MMO mice aren't for everyone, and the array of buttons on the side can take a lot of getting used to before its really functional on the fly. But the Corsair Scimitar Pro offers a lot to like even for gamers who won't be using all of its side buttons, and the fact that the side panel can be slightly adjusted forward or backward can help first-time MMO mouse users find a configuration that's comfortable for them.
The Scimitar Pro is an update to 2015's Corsair Scimitar, and while not much has changed on the outside of the mouse it now sports an improved internal sensor that bumps the max DPI up to 16,000.
The Corsair Scimitar Pro is currently available on Newegg for $79.99.
Design and Comfort
The Scimitar Pro comes in two colors, an all-black version we used for this review and a yellow-accented model. While the black model might fit more seamlessly with every desk setup, the yellow accent highlights the keypad, which is the real selling point of this particular mouse. The yellow also gives the mouse a cool construction equipment vibe, and the previous Scimitar model worked very well in our Doom PC setup from last year.
There are four different RGB lights that can be independently adjusted on the Scimitar Pro: the scroll wheel, the "headlight" on the front of the mouse, the Corsair logo under your palm, and the backlighting of the side button grid. Corsair's software allows you to control your mouse lighting and have it cycle through a rainbow spectrum, pulse from one color to another, or simply stay illuminated in a color of your choice. The lighting does its job fairly well, but compared to other gaming mice the Scimitar Pro doesn't sport the brightest or the most interesting lights around.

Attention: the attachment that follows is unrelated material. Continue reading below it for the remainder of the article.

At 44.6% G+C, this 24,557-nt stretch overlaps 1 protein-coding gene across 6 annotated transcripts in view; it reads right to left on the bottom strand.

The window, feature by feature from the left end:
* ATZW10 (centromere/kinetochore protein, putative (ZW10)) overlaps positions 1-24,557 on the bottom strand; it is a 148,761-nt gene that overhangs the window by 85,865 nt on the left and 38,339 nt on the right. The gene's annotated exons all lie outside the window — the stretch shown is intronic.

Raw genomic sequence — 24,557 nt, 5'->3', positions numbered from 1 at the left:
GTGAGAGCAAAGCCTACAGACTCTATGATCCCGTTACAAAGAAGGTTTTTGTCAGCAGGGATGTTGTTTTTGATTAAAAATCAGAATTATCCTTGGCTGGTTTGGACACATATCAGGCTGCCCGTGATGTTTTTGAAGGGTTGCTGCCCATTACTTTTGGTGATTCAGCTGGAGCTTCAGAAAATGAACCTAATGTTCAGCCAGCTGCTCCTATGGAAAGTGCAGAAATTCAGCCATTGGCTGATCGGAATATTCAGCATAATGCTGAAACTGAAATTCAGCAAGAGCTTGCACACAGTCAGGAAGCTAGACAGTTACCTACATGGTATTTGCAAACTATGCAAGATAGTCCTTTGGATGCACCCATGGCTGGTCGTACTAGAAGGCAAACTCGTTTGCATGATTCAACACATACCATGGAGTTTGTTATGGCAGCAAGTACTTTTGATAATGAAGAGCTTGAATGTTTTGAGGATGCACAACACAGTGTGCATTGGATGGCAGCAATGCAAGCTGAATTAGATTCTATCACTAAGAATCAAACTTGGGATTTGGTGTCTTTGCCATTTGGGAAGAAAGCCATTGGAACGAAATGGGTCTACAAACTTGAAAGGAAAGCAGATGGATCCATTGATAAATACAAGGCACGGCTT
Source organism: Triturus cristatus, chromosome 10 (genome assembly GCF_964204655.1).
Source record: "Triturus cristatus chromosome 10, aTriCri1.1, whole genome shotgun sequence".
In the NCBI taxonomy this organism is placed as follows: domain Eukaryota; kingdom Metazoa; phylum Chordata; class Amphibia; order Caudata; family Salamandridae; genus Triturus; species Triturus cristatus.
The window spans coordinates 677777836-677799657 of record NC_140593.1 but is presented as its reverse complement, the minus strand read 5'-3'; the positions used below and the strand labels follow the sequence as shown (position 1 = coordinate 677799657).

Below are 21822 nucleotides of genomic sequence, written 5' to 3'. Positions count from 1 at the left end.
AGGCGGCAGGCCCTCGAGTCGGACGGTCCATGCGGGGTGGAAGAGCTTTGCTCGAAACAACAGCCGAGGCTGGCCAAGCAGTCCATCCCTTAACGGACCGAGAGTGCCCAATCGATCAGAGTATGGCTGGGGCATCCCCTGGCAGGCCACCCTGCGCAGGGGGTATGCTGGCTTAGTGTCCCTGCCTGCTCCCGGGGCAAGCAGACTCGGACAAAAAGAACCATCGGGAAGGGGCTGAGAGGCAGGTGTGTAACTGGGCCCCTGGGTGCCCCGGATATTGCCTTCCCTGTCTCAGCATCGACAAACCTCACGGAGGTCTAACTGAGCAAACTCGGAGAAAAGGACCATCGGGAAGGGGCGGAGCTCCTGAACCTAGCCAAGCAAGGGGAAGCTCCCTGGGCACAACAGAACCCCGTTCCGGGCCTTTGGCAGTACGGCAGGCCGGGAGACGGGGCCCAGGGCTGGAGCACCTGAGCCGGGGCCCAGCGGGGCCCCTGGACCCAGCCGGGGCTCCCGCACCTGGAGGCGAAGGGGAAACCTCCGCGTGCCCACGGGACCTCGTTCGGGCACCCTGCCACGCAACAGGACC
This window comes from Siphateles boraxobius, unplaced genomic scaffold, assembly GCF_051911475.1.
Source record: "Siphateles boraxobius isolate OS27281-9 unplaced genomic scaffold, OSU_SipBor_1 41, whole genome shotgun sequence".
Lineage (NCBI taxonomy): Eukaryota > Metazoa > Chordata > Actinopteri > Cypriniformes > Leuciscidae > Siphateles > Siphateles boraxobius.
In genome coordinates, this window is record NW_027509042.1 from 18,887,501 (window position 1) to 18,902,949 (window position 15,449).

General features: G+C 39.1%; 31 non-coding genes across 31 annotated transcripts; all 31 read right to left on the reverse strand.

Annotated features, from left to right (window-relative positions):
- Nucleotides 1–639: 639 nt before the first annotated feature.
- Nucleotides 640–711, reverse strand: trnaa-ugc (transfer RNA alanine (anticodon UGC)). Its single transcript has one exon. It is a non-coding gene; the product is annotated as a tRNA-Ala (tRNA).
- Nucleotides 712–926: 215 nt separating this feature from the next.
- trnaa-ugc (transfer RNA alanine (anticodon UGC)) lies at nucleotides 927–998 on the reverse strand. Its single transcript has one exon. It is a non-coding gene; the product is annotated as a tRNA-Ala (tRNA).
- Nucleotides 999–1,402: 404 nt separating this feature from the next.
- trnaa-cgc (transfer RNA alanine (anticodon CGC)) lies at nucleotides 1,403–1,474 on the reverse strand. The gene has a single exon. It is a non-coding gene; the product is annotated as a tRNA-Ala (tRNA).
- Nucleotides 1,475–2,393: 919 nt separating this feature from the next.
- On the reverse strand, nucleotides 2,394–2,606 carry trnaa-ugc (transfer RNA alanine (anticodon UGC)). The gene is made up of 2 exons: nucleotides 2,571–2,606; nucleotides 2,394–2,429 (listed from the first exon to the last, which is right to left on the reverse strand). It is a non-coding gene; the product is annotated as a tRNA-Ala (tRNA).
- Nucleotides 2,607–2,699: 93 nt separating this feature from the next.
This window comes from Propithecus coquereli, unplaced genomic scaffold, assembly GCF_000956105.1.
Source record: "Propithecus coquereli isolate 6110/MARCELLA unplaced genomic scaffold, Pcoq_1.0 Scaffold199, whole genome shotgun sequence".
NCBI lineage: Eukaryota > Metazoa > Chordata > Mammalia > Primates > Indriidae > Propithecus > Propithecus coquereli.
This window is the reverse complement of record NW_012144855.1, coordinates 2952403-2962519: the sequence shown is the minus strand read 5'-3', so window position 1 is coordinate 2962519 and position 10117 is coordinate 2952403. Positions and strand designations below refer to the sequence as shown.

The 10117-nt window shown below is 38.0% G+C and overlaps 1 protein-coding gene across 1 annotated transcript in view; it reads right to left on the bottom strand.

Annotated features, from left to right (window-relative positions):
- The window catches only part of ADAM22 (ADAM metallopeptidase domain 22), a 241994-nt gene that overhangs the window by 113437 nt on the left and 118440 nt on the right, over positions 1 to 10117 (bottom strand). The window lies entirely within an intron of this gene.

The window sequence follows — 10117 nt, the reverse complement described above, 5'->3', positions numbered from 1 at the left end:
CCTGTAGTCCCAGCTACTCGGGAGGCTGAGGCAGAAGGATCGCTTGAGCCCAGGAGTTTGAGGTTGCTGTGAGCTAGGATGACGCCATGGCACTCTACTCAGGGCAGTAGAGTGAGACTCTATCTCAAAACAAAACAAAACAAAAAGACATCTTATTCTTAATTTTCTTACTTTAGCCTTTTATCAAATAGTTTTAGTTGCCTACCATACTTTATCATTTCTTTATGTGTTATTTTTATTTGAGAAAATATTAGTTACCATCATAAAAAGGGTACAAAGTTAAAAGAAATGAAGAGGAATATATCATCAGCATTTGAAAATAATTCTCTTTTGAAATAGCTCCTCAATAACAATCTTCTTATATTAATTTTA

There is one additional light on the mouse, on the left-hand side right in front of the keypad itself, which you frustratingly can't customize or even turn off. This was an issue with the original Scimitar as well, and has to do with this light being tied into the mouse's DPI and button profiles. You can cycle between the different profiles on the fly, moving from red to yellow to green to blue on this side light, but if you actually want to adjust the color you need to do it via the DPI settings in the software, which is confusing and different from the way all the other lights on the mice work.
Corsair has done just about everything in their power to make the MMO buttons on the side of the Scimitar useful and easy to find in the heat of virtual battle, short of following SteelSeries down the path of a non-standard layout. Anyone who is comfortable using a 12-button side pad will be right at home with the Scimitar Pro, and those who are new to it will find adjustment easier thanks to the alternating texture of the button columns and the comfortably curved design of the whole pad.